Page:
Vivian: The consensus GDP growth forecast for 2023 is about 5%, which factors in certain benefits of reopening. There could be upside to the forecast if the economy and consumption recover much faster and stronger post-reopening, combined with more effective property market policies, as well as monetary and fiscal stimulus. I believe the improved regulatory backdrop for the internet industry and continued growth of domestic technology substitution and energy transition trends should also help drive upside to GDP growth in 2023.
Exports drove growth in 2022, especially in the first half, when both demand and commodity prices were strong. We are unlikely to see accelerated export growth in 2023 amid a global economic slowdown and coming off a tough comparison year, so the Chinese economy will have to rely more on domestic consumption and demand.
The consensus GDP growth forecast for 2023 is about 5%, which factors in certain benefits of reopening. — Vivian Lin Thurston, CFA, Partner
The collapse in consumption in 2022 was due to both an inability to consume (because of lockdowns and closures) and unwillingness to consume because of a collapse of confidence. Essentially, people were hoarding money. China’s household savings rate jumped to 40% in 2022, well above its historical level of 25% to 30%. The excessive savings mean that pent-up demand could be strong as the country continues reopening. I believe this should provide strong support for consumption recovery and GDP growth in 2023, with potential upside.
Clifford: With the end of China’s zero-COVID policy and both domestic and international travel now fully enabled, I believe China’s economy will gradually return to its full growth potential as things continue to normalize. 2023, however, is set to be a challenging year on the global front, as global growth is slowing, inflation remains high, and the war in Europe is prolonged. Chinese and Asian exports have already been trending down in recent quarters, so export growth should be less of a contributor for China’s economy this year. However, the strong expected rebound in consumption due to pent-up demand could nevertheless act as an effective tailwind for China to deliver above-average growth this year.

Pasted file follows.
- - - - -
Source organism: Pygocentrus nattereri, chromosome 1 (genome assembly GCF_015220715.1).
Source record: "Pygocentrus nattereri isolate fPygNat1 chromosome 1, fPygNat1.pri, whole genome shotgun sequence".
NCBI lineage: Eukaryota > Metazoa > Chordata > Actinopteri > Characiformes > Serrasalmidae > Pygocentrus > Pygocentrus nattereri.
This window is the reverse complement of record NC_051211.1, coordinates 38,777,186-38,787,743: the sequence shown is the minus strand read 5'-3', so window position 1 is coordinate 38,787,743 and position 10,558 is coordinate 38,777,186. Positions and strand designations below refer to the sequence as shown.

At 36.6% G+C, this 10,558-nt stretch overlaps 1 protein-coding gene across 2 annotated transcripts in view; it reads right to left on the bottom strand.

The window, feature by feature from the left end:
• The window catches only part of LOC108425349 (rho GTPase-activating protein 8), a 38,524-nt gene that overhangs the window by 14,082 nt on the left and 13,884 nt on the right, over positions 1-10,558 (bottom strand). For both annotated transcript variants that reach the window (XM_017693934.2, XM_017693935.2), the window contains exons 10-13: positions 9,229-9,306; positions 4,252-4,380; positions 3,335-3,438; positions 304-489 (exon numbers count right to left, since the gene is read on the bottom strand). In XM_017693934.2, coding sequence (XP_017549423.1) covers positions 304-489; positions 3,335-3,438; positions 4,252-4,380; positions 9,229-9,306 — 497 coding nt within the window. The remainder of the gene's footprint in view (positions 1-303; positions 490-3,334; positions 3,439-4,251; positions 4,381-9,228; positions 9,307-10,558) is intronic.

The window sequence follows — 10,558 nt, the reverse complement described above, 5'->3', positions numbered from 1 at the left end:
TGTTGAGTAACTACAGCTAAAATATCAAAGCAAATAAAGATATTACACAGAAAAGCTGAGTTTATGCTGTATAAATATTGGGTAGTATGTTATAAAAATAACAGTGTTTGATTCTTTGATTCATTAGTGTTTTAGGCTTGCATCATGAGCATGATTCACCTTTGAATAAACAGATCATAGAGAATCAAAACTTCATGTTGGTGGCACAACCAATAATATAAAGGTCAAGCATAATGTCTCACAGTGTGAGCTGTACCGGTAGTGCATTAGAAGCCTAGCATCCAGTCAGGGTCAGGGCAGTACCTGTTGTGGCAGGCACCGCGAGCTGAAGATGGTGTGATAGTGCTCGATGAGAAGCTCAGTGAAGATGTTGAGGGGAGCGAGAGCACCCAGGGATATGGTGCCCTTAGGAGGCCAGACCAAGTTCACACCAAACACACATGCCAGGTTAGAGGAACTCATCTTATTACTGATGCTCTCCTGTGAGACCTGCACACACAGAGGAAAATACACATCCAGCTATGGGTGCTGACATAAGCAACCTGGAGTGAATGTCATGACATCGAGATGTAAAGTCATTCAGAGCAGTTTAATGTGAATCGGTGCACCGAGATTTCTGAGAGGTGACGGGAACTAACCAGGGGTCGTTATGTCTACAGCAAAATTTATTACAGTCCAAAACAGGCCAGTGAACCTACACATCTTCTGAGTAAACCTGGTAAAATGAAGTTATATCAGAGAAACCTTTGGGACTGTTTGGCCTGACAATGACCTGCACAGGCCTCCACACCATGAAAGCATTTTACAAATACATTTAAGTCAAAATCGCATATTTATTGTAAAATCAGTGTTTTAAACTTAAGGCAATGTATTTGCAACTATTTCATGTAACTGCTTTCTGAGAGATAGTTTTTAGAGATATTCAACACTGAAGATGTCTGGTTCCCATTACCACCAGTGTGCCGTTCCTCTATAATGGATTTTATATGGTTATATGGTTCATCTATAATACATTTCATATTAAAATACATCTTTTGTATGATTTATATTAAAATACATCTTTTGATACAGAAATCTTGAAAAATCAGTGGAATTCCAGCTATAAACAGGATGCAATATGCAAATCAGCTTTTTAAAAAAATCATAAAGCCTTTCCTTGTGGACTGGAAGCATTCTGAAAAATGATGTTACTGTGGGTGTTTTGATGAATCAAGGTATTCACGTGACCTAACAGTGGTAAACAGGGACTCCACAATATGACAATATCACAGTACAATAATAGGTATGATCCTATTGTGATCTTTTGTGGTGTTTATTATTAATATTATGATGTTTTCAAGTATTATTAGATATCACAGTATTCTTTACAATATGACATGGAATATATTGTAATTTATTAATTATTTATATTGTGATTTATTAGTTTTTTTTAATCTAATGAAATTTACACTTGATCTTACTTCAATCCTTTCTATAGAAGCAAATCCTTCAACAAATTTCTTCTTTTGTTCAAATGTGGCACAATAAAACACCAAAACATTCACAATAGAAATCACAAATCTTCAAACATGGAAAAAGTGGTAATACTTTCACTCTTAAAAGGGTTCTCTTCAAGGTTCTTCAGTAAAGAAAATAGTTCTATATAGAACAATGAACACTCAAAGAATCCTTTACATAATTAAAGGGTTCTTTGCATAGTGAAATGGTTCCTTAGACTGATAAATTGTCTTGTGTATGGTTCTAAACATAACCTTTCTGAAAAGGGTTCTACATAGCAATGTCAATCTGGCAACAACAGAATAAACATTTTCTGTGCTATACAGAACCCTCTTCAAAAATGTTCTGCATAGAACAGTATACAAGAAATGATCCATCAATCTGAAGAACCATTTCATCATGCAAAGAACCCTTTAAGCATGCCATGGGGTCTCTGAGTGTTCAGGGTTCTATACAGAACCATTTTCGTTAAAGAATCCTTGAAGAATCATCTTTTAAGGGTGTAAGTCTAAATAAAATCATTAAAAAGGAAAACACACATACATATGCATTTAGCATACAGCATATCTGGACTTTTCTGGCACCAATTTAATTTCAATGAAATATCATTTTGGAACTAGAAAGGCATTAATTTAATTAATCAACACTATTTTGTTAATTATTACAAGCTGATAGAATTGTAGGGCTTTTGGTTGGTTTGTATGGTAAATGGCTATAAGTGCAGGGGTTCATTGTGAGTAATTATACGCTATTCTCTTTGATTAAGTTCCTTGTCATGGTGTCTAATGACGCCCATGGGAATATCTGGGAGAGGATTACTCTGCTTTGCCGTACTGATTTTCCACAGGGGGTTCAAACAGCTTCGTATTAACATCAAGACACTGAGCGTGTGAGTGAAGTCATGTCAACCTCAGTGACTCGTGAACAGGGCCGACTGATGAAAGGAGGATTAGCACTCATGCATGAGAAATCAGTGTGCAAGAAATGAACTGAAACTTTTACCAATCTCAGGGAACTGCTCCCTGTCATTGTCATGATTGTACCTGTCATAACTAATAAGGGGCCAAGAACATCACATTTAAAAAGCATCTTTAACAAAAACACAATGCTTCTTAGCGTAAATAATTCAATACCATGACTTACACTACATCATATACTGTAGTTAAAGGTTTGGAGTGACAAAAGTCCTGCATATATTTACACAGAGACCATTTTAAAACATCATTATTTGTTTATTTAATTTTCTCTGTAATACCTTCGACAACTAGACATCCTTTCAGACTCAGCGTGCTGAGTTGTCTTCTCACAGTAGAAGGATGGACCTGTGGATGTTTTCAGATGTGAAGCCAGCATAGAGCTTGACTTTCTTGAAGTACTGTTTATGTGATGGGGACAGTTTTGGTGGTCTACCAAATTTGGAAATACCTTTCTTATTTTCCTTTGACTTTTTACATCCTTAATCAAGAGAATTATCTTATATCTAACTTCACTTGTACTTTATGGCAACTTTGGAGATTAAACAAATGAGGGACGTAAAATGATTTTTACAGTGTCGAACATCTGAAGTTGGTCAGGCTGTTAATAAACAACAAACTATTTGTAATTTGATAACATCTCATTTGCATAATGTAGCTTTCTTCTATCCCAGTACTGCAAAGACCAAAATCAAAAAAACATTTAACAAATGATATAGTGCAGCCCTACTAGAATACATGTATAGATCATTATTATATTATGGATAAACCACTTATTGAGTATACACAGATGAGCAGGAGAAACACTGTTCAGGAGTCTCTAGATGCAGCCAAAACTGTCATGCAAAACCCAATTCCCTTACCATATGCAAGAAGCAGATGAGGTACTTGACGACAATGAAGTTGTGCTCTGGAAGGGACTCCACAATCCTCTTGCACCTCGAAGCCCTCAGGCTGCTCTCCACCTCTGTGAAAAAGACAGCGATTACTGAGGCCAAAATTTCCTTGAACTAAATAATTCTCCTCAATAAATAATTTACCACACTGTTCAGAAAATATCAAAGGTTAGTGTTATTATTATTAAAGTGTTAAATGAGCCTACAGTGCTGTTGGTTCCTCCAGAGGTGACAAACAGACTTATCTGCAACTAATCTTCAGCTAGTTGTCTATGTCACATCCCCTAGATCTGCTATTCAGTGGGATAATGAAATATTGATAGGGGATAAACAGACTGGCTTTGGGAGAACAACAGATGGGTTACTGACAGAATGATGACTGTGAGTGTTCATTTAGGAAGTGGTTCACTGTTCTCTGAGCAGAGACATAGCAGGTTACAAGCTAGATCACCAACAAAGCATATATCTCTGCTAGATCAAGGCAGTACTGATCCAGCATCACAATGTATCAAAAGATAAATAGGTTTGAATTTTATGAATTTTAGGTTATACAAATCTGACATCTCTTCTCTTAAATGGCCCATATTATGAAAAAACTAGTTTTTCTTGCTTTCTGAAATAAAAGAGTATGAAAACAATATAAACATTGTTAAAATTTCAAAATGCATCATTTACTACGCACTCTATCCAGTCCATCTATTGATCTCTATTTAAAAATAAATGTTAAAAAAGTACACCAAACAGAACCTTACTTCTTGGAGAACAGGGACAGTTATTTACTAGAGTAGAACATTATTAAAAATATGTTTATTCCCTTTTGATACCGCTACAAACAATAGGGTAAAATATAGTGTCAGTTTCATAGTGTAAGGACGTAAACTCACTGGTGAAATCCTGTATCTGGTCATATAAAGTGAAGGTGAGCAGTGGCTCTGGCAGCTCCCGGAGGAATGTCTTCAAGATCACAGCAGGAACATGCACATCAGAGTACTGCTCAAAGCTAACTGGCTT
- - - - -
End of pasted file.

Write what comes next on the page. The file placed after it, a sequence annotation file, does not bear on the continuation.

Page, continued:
How did China’s debt markets perform in 2022, and what are your expectations for 2023?
Clifford: On an unhedged basis, Chinese government bonds, based on the J.P. Morgan Government Bond Index-Emerging Markets (GBI-EM) Global Diversified, have returned –6.36% in 2022 year-to-date through December 13, 2022. While negative, this is significantly better than the broader J.P. Morgan GBI-EM, which is down 13.21% year-to-date.
The offshore renminbi has fallen 8.92% against the U.S. dollar in 2022, so on a hedged basis, stripping out currency effects, year-to-date performance in Chinese government bonds has been positive. The benign inflation environment and easier monetary policy helped push yields lower and enhance returns. China was definitely an outlier among government bond markets in 2022.
Looking forward, interest rates in China are moving opposite to global interest rates, which makes the Chinese government bond market currently one of the most expensive. Two years ago, the Chinese 10-year bond offered 175 basis points of pickup over 10-year U.S. Treasurys, but now that relationship has inverted—so the Chinese bond market has lost its competitive edge as global interest rates jumped.
I do not expect Chinese interest rates to rise much in 2023—unless consumer spending comes in too strong or unexpectedly high food prices make inflation a real threat.
We see value in having some exposure to the Chinese government bond market because of the resilience of the underlying economy, but we do not believe it warrants an overweight position. I believe the technicals of investing in China’s lower-return fixed-income market, such as Chinese government bonds or onshore credits, are likely to weaken as the broader reopening of China could inspire reallocation from fixed income to stocks.
I believe other markets are more likely to deliver better returns, especially if central banks around the world start pivoting away from rate hiking.